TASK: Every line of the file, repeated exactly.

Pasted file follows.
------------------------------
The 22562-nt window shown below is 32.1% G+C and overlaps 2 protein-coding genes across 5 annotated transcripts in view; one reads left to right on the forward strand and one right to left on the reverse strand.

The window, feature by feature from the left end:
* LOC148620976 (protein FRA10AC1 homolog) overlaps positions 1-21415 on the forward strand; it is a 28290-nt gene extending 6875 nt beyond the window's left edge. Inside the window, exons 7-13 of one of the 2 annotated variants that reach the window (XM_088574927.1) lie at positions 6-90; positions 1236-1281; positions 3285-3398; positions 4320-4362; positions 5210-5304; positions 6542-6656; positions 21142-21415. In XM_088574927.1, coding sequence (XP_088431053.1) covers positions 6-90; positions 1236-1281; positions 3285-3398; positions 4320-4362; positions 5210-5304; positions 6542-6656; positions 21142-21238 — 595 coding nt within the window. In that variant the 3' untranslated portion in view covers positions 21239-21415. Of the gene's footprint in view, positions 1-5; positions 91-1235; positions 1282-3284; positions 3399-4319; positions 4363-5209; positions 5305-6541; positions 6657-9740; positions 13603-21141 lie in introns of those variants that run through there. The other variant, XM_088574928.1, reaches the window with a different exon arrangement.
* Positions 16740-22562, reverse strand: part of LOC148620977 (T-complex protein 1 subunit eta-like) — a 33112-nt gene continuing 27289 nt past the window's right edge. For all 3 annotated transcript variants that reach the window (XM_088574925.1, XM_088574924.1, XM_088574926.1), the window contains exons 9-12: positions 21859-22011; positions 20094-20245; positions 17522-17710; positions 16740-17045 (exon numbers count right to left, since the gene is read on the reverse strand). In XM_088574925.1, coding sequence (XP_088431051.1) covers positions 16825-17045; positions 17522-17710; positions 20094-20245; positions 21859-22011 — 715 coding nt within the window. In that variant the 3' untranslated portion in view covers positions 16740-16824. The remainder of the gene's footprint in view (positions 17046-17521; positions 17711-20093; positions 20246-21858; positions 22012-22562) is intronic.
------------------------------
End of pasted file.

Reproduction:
The 22562-nt window shown below is 32.1% G+C and overlaps 2 protein-coding genes across 5 annotated transcripts in view; one reads left to right on the forward strand and one right to left on the reverse strand.

The window, feature by feature from the left end:
* LOC148620976 (protein FRA10AC1 homolog) overlaps positions 1-21415 on the forward strand; it is a 28290-nt gene extending 6875 nt beyond the window's left edge. Inside the window, exons 7-13 of one of the 2 annotated variants that reach the window (XM_088574927.1) lie at positions 6-90; positions 1236-1281; positions 3285-3398; positions 4320-4362; positions 5210-5304; positions 6542-6656; positions 21142-21415. In XM_088574927.1, coding sequence (XP_088431053.1) covers positions 6-90; positions 1236-1281; positions 3285-3398; positions 4320-4362; positions 5210-5304; positions 6542-6656; positions 21142-21238 — 595 coding nt within the window. In that variant the 3' untranslated portion in view covers positions 21239-21415. Of the gene's footprint in view, positions 1-5; positions 91-1235; positions 1282-3284; positions 3399-4319; positions 4363-5209; positions 5305-6541; positions 6657-9740; positions 13603-21141 lie in introns of those variants that run through there. The other variant, XM_088574928.1, reaches the window with a different exon arrangement.
* Positions 16740-22562, reverse strand: part of LOC148620977 (T-complex protein 1 subunit eta-like) — a 33112-nt gene continuing 27289 nt past the window's right edge. For all 3 annotated transcript variants that reach the window (XM_088574925.1, XM_088574924.1, XM_088574926.1), the window contains exons 9-12: positions 21859-22011; positions 20094-20245; positions 17522-17710; positions 16740-17045 (exon numbers count right to left, since the gene is read on the reverse strand). In XM_088574925.1, coding sequence (XP_088431051.1) covers positions 16825-17045; positions 17522-17710; positions 20094-20245; positions 21859-22011 — 715 coding nt within the window. In that variant the 3' untranslated portion in view covers positions 16740-16824. The remainder of the gene's footprint in view (positions 17046-17521; positions 17711-20093; positions 20246-21858; positions 22012-22562) is intronic.